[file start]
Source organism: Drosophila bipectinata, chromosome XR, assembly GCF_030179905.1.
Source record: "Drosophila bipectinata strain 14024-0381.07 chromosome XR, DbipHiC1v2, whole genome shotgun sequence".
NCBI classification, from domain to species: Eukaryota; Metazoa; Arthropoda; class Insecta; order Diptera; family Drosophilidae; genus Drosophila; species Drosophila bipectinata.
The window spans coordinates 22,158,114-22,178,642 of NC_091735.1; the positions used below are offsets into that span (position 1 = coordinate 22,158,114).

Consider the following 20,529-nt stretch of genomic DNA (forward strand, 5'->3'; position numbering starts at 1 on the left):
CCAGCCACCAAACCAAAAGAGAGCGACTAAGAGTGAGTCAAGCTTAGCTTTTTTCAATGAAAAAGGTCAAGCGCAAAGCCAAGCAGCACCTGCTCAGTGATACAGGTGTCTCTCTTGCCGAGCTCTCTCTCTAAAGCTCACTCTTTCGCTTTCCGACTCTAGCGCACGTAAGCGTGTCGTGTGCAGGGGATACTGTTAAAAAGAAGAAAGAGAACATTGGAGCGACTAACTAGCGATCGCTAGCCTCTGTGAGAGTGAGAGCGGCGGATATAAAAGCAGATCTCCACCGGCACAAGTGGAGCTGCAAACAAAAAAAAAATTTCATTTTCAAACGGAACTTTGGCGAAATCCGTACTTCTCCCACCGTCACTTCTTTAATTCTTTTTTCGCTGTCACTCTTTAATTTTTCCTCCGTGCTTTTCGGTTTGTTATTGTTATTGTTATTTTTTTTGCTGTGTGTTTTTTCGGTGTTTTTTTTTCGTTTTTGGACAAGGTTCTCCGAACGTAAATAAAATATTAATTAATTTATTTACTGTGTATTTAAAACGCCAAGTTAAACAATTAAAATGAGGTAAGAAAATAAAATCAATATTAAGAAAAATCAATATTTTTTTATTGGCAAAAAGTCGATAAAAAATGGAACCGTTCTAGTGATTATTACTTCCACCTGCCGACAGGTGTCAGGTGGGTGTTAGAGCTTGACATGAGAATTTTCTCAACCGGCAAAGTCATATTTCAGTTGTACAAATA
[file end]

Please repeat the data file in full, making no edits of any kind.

Source organism: Drosophila bipectinata, chromosome XR, assembly GCF_030179905.1.
Source record: "Drosophila bipectinata strain 14024-0381.07 chromosome XR, DbipHiC1v2, whole genome shotgun sequence".
NCBI classification, from domain to species: Eukaryota; Metazoa; Arthropoda; class Insecta; order Diptera; family Drosophilidae; genus Drosophila; species Drosophila bipectinata.
The window spans coordinates 22,158,114-22,178,642 of NC_091735.1; the positions used below are offsets into that span (position 1 = coordinate 22,158,114).

Consider the following 20,529-nt stretch of genomic DNA (forward strand, 5'->3'; position numbering starts at 1 on the left):
CCAGCCACCAAACCAAAAGAGAGCGACTAAGAGTGAGTCAAGCTTAGCTTTTTTCAATGAAAAAGGTCAAGCGCAAAGCCAAGCAGCACCTGCTCAGTGATACAGGTGTCTCTCTTGCCGAGCTCTCTCTCTAAAGCTCACTCTTTCGCTTTCCGACTCTAGCGCACGTAAGCGTGTCGTGTGCAGGGGATACTGTTAAAAAGAAGAAAGAGAACATTGGAGCGACTAACTAGCGATCGCTAGCCTCTGTGAGAGTGAGAGCGGCGGATATAAAAGCAGATCTCCACCGGCACAAGTGGAGCTGCAAACAAAAAAAAAATTTCATTTTCAAACGGAACTTTGGCGAAATCCGTACTTCTCCCACCGTCACTTCTTTAATTCTTTTTTCGCTGTCACTCTTTAATTTTTCCTCCGTGCTTTTCGGTTTGTTATTGTTATTGTTATTTTTTTTGCTGTGTGTTTTTTCGGTGTTTTTTTTTCGTTTTTGGACAAGGTTCTCCGAACGTAAATAAAATATTAATTAATTTATTTACTGTGTATTTAAAACGCCAAGTTAAACAATTAAAATGAGGTAAGAAAATAAAATCAATATTAAGAAAAATCAATATTTTTTTATTGGCAAAAAGTCGATAAAAAATGGAACCGTTCTAGTGATTATTACTTCCACCTGCCGACAGGTGTCAGGTGGGTGTTAGAGCTTGACATGAGAATTTTCTCAACCGGCAAAGTCATATTTCAGTTGTACAAATA